In her interview yesterday, Harman appeared sanguine that Labour wouldn't go back to the days when the leader and deputy leader of the party were both men. She may be trying to achieve though public pressure what she hasn't been able to do in private; her attempt two years ago to change the rules got nowhere because the party's hierarchy threw its collective hands up in horror. That was just after she became deputy leader and since then things have arguably got worse; Lord Mandelson, who isn't even an MP let alone elected by the party, is now Brown's No 2 and de facto deputy prime minister.

In the end, this debate is about being modern. Those of us who live in European democracies support a view of human rights based on equality and fairness, yet our political structures signally fail to reflect it. So do pictures of the present Cabinet and TV coverage of both houses of Parliament.

What kind of image does this country want to present to the world? Brown is scarcely better than Cameron or Clegg on this issue, and all three of them need to think about the message they are sending to women voters – and political leaders in other countries where women have many fewer rights. Our leaders should come clean about whether they believe their own rhetoric on gender equality, and accept that they're in danger of being regarded as hypocrites if they don't put it into action.

Harman is absolutely right to say what she did, and millions of women are quietly cheering her on.
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 London ~~ Monday August 3, 2009

Men cannot be left to run the country, says Harriet Harman

Harman: "In a country where women regard themselves as equal, they are not prepared to see men running the show"

By Sam Coates, Chief Political Correspondent

Harriet Harman walked into a personal row with her predecessor yesterday after declaring that men cannot be left to run things on their own and Labour should always have a female leader or deputy leader.

Labour’s deputy leader and Equality Minister angered John Prescott by asking whether it was wise to have an all-male leadership team and suggesting it would never happen again.

“I don’t agree with all-male leaderships,” she said, in remarks that will be seen as an attempt to remain at the top table in the event of a leadership contest after the next election. “Men cannot be left to run things on their own. I think it’s a thoroughly bad thing to have men-only leadership.”

She even made a sly dig at Mr Prescott. Saying she inherited his office in Whitehall, she added: “That’s why it’s so big.” This irritated Mr Prescott, who reported on his blog that she of all people should know “you can’t dictate equality”, because she beat four men to become deputy leader because of her talent, not because of her gender.

“Quotes like this just raise leadership issues once again just at a time when we should all be pulling together and defending our record,” he wrote. “Success doesn’t come from saying all-male leaderships are bad and trying to change party rules to ban all male leadership ... Why take away from the party the right to choose its leaders on the basis of ability? You can’t dictate equality in leadership elections. You must let the party decide.”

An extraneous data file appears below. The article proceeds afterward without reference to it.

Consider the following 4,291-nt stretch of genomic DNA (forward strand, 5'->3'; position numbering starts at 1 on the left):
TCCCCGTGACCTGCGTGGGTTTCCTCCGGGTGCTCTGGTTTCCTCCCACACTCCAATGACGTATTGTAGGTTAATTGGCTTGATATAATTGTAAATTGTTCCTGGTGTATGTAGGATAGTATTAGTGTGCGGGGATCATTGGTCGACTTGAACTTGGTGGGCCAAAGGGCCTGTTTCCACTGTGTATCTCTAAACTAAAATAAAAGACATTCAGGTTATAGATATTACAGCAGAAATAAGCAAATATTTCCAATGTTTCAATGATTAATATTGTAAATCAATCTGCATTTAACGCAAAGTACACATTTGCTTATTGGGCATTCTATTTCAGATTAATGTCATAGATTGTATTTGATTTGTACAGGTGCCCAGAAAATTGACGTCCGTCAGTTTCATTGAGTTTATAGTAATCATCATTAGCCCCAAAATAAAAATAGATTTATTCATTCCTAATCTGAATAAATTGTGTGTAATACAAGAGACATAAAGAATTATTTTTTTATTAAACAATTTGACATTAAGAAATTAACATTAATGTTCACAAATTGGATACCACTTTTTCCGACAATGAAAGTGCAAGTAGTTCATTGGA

This came as Ms Harman defended her decision to reappoint a man ­ Trevor Phillips ­ to run the Equalities and Human Rights Commission, an organisation which she admitted was giving her “great concern”. Denying that friendship had clouded her judgment ­ “he’s not a socialising friend of mine”, she told the BBC ­ the veteran equalities campaigner conceded that the body which has lost six commissioners because of Mr Philips’s leadership needed to be “stable”.

Lynne Franks, a PR consultant who campaigns on women’s issues, said that the existence of a gender balance in leadership made “good sense”. She said: “It’s not a question of talent. Women and men have different attributes that are better used together. On the whole, women are better at relationship-building and men are more linear.”

Jo Swinson, the Liberal Democrat women’s spokeswoman, said that Ms Harman’s sentiment was right, but her solution was wrong. “I think there’s a danger of us couching this as ‘no to men’ and stopping talented men, when it should be about recognising talented women are being put off going into politics.”

Tessa Jowell, the Olympics Minister who was one of “Blair’s babes” in the early days of new Labour, said that women voters expected to be more fairly represented. “I doubt that policy changes affecting childcare and flexible working hours would have been given such priority if there were still more MPs in Parliament called John than all the women put together, as there was when I joined.”

Today Ms Harman will begin her second week “minding the shop” in Downing Street. She sought to play down reports of a row with Lord Mandelson, deputy prime minister in all but name, over the extension of maternity leave from nine months to 12.

Reports that Lord Mandelson is being lobbied by Labour backbenchers to renounce his peerage and stand as an MP in the next election to be available for a leadership contest were dismissed as a “silly season” story by those close to the Business Secretary.